10 Grilling Tips to Keep Your Home and Family Safe
During the summer, the warm weather makes it easy for you to heat your grill and cook your favorite food outside. Not only is it tasty, but it can also save you the discomfort of heating your home (and paying a higher HVAC bill triggered by the extra cooling costs).
Ribs, chicken, burgers and vegetables all taste especially flavorful when grilled on a beautiful sunny day, and grilling is a great time to gather family and friends and spend some time together. This is a great way to socialize while still abiding by social distancing precautions that continue to affect multiple parts of the country.
Still, grilling is as risky as any other type of cooking. According to the National Fire Protection Association, fire departments responded to nearly 9,000 residential fires caused by gas or charcoal barbecues between 2007 and 2011. But, if you are aware of the risks, you can go a long way towards keeping your family safe.
Always keep these safety tips in mind while grilling up your favorites.
- Only use the grill outdoors. Don't feel tempted to bring the grill indoors during bad weather.
- Keep the grill clean. The build-up of grease drippings or charred materials may cause fire flare-ups that can quickly get out of control.
- Keep a fire extinguisher handy. Make sure it is rated for grease fires. Sand or baking soda will also snuff out a fire.
- Keep the grill out of a high-traffic area. People and children may walk too close, not knowing that the grill is hot.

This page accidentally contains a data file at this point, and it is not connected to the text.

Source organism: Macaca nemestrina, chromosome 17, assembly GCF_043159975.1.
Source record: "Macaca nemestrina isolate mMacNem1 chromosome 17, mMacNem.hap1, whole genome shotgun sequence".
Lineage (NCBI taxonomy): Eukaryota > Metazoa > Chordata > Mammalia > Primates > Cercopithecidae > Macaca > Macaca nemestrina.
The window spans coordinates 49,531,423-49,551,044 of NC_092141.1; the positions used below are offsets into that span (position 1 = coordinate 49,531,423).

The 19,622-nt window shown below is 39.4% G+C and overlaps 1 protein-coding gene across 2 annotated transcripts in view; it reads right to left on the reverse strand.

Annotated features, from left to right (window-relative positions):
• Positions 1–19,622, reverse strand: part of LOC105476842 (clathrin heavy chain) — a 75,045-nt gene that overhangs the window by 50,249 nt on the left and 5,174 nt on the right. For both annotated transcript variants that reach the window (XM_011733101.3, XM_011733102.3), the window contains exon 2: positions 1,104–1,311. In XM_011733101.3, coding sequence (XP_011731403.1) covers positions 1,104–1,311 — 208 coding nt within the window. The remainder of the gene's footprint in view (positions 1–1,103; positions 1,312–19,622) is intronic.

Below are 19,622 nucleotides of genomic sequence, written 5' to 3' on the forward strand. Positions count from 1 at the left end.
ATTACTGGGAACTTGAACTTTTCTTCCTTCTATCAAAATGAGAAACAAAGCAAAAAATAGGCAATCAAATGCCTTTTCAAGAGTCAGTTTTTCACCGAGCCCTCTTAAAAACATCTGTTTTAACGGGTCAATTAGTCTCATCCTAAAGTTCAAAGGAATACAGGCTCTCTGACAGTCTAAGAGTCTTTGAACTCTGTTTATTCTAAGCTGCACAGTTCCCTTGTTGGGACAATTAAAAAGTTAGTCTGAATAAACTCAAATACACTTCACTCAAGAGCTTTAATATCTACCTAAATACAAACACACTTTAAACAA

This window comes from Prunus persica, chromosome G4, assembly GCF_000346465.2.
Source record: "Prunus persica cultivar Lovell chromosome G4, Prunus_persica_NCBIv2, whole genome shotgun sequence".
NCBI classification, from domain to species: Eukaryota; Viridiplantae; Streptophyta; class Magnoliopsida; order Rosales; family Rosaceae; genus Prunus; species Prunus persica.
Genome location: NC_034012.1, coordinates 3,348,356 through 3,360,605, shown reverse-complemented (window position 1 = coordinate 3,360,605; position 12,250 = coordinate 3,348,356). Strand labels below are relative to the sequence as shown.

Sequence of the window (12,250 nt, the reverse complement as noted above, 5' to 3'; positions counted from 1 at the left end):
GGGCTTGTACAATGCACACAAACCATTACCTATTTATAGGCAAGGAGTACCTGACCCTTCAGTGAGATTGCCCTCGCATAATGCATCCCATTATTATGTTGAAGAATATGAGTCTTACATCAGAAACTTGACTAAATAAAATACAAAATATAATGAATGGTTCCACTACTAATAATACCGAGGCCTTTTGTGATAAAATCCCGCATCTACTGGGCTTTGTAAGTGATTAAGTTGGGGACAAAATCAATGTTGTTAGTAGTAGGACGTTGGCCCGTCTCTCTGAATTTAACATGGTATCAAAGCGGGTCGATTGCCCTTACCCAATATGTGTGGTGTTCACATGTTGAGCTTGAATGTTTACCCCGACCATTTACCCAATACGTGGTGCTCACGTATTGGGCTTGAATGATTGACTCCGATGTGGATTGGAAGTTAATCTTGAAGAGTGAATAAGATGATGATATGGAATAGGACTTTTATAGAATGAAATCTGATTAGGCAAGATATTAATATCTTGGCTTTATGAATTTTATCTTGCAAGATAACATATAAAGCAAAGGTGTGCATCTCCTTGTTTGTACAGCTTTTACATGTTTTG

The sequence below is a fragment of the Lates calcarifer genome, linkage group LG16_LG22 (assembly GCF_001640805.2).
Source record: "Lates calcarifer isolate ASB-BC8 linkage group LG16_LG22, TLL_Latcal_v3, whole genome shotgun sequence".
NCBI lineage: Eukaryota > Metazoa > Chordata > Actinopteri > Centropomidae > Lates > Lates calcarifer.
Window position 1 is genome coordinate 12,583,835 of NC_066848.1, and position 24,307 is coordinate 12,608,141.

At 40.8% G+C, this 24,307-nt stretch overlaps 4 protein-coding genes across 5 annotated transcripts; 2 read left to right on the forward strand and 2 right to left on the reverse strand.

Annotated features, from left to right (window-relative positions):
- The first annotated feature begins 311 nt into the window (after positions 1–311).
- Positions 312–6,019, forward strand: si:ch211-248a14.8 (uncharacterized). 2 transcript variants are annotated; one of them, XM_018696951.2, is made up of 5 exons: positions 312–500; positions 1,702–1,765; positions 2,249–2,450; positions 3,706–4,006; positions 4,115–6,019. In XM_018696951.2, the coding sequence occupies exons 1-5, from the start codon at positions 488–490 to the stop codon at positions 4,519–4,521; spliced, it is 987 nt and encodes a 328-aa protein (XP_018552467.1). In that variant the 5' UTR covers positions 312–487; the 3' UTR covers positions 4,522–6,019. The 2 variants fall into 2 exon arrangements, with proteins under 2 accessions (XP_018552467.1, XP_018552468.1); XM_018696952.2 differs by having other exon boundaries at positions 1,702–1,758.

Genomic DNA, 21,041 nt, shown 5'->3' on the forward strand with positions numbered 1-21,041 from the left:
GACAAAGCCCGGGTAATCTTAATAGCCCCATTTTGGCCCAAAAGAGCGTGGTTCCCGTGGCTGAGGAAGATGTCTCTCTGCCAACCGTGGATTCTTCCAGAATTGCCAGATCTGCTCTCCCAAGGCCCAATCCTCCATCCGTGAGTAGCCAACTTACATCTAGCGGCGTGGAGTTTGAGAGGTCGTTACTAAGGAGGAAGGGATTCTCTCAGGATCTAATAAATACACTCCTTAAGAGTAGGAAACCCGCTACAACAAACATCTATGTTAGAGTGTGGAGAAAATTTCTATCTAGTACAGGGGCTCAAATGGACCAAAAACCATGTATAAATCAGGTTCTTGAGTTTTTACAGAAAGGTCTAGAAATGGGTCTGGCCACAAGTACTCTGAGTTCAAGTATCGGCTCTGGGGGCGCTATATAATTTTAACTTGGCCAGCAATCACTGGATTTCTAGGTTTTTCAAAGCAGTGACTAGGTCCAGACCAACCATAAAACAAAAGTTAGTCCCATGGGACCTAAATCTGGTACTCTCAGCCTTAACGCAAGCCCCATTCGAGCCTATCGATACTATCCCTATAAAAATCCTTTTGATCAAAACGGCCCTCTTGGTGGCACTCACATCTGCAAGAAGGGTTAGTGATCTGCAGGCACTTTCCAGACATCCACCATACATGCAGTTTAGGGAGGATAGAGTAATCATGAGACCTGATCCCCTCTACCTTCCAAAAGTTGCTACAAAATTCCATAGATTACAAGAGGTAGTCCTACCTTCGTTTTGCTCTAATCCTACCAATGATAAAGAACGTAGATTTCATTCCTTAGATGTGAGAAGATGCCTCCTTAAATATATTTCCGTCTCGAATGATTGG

- Grills should also not be near any structures or deck railings. Look up and make sure there are no eaves or overhanging branches directly overhead.
- Do not operate the grill with loose clothing. Hanging sleeves and apron strings are especially dangerous.
- For a gas grill, check lines periodically with soapy water for any leaks.
- If the fire ever goes out while you are cooking, open the lid and let any leaked gas dissipate for five minutes before re-lighting.
- Use lighter fluid sparingly and cautiously. Charcoal chimney starters are a safer way to heat up charcoal.
- Remember grills hold heat for a long time. Gas grills can stay hot an hour after you turn them off, and charcoal for several hours. Dispose of charcoal in a metal container after it cools.
Grilling season is often accompanied by backyard fun and relaxation, but don't get distracted from your task while cooking outdoors. Keep these tips in mind to keep your home and family safe, and while you’re at it, review your homeowners insurance. Make certain that your policy will always have the appropriate benefits in place if a problem occurs.